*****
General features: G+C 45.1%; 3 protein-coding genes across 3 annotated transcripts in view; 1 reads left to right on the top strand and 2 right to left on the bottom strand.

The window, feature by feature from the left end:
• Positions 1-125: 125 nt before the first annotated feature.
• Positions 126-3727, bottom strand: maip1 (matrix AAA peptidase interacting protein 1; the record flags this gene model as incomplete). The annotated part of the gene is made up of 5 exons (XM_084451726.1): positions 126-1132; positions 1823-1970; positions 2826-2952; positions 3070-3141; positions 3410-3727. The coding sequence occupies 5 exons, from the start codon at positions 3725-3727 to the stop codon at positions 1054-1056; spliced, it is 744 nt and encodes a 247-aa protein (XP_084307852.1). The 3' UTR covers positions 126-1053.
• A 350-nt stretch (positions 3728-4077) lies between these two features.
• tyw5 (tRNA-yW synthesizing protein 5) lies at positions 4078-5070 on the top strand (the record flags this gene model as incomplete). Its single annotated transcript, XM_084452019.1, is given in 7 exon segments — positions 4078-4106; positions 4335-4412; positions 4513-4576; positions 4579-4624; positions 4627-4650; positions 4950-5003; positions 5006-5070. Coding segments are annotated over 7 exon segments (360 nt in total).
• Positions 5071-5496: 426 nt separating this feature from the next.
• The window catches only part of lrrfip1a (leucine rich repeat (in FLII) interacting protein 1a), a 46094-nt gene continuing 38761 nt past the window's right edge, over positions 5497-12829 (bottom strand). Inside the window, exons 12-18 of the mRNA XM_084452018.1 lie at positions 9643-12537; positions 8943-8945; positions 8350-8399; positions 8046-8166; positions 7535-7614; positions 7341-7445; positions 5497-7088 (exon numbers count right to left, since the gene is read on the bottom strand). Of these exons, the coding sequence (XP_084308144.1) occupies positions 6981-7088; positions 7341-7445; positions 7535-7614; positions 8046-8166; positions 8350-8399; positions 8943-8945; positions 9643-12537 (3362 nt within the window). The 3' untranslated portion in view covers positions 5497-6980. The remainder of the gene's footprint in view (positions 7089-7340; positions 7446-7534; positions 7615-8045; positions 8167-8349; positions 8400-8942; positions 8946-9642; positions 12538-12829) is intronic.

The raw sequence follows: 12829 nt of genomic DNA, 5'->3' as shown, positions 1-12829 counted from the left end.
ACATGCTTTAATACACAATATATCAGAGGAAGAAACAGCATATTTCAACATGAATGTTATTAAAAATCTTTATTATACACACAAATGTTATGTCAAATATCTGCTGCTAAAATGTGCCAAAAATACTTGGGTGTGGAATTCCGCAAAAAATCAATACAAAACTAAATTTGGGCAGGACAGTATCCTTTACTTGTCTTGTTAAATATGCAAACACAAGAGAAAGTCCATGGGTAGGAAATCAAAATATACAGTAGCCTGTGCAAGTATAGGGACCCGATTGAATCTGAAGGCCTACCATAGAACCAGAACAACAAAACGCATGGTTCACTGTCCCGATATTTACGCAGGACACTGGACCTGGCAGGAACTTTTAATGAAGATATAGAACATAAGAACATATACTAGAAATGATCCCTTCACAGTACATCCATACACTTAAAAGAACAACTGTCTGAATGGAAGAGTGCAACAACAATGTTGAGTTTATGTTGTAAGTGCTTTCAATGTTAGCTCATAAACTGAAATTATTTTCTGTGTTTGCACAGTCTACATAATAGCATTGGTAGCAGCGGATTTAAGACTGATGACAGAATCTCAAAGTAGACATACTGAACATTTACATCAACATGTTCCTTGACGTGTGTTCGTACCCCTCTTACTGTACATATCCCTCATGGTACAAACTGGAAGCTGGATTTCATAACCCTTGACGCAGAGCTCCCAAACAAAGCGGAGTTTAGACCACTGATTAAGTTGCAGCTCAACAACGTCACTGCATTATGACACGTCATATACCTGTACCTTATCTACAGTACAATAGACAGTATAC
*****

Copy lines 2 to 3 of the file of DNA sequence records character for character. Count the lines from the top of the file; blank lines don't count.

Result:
The window, feature by feature from the left end:
• Positions 1-125: 125 nt before the first annotated feature.